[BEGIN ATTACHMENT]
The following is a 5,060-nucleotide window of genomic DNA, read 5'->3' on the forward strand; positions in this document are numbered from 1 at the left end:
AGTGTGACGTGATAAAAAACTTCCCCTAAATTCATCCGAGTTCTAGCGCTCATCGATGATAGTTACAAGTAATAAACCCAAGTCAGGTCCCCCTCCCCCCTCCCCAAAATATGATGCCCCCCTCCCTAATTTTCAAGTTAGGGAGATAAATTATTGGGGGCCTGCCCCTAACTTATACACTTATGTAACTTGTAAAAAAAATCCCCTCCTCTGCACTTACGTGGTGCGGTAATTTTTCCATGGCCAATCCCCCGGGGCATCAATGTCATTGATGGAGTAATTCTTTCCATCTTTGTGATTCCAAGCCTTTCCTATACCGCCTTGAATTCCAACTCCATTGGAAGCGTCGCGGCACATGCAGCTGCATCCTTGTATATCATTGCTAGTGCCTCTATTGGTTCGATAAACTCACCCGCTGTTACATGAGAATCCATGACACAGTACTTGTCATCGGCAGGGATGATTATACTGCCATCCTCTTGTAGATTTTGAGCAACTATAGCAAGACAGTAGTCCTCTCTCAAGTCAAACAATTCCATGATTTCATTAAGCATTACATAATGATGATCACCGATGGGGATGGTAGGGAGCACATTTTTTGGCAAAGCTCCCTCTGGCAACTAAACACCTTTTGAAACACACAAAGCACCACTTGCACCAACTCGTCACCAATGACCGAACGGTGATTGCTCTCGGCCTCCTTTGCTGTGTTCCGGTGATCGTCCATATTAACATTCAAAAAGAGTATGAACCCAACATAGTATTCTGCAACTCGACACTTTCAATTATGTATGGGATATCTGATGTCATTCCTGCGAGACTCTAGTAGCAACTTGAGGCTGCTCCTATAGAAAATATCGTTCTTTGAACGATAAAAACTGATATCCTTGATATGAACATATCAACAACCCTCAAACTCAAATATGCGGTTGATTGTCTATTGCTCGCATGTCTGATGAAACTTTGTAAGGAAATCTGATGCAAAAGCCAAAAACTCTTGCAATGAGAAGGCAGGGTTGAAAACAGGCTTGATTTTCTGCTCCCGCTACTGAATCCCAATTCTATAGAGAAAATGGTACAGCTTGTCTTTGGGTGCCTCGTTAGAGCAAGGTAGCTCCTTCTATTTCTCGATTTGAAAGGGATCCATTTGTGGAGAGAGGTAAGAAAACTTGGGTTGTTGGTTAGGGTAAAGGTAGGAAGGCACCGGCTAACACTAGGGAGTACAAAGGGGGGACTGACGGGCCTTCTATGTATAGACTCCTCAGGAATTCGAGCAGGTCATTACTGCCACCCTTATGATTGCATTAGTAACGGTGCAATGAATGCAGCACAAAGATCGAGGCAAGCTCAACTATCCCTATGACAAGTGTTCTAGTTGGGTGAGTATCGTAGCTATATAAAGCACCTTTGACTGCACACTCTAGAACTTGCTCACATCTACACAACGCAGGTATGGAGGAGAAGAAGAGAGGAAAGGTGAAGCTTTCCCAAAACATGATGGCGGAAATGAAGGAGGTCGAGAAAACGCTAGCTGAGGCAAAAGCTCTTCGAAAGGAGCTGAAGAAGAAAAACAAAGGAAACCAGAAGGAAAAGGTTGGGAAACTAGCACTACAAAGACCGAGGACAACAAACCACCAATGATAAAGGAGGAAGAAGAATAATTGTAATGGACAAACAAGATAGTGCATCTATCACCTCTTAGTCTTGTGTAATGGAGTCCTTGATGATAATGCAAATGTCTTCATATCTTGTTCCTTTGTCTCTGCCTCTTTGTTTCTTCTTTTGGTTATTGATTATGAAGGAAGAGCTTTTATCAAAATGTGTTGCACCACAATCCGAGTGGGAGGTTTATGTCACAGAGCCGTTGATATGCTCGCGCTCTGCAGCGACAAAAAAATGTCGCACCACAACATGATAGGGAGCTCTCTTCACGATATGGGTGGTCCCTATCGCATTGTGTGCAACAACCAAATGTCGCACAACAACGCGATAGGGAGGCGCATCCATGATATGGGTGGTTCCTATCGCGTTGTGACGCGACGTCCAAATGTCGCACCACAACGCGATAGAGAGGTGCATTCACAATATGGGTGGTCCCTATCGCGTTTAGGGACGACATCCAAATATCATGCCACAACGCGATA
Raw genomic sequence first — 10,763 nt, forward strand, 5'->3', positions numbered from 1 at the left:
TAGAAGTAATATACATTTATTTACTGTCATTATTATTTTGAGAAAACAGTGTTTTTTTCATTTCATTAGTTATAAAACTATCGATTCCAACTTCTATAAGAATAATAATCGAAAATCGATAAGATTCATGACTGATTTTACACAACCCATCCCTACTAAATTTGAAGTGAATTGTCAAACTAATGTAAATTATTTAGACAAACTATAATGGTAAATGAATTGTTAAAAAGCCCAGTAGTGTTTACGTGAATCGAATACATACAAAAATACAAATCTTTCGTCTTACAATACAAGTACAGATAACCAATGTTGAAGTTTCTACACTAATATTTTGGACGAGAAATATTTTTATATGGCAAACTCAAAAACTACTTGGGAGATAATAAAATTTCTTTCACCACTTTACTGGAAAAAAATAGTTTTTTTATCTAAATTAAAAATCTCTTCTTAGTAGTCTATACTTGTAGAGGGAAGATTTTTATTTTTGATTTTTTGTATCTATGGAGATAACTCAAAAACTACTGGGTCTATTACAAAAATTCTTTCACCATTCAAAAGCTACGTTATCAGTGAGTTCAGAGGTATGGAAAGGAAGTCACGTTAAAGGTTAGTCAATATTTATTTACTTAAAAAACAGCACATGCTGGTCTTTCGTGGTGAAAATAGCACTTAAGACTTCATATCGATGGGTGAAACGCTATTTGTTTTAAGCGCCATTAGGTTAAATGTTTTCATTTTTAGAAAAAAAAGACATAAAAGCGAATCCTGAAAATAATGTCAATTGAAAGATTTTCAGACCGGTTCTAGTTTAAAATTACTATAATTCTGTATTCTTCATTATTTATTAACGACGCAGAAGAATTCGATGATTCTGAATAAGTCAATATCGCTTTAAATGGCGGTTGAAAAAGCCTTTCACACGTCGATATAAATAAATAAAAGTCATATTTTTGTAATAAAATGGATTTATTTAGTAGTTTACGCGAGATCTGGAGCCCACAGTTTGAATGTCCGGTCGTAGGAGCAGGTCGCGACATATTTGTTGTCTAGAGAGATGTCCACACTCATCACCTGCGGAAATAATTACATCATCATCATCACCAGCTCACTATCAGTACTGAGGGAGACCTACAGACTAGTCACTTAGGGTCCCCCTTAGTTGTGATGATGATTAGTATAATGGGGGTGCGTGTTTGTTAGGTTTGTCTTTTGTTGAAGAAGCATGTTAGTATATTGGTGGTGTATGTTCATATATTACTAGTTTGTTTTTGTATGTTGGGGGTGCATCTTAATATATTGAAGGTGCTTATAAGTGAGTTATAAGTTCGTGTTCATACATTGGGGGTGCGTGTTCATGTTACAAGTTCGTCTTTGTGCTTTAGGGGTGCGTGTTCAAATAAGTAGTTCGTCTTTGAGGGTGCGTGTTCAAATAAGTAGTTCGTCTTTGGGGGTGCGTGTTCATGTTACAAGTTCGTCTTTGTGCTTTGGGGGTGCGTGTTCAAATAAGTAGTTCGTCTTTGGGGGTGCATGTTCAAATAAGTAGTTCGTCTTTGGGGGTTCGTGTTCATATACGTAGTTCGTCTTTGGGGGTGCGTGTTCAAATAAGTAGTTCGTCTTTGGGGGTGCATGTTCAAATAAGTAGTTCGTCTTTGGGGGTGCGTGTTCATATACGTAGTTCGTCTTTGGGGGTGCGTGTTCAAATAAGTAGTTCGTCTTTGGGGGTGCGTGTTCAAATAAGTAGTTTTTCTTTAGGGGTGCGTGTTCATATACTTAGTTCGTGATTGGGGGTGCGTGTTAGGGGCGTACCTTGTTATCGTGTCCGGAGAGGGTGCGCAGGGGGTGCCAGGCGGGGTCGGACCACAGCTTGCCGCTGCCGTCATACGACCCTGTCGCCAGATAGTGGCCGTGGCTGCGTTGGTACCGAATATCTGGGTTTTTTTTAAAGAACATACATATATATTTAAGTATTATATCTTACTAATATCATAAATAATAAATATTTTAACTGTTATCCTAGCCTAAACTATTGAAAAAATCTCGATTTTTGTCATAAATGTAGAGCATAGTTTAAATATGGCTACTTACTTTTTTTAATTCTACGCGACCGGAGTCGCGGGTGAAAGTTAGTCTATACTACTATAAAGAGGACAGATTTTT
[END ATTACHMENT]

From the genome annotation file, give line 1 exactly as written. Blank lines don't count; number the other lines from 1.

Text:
The following is a 5,060-nucleotide window of genomic DNA, read 5'->3' on the forward strand; positions in this document are numbered from 1 at the left end: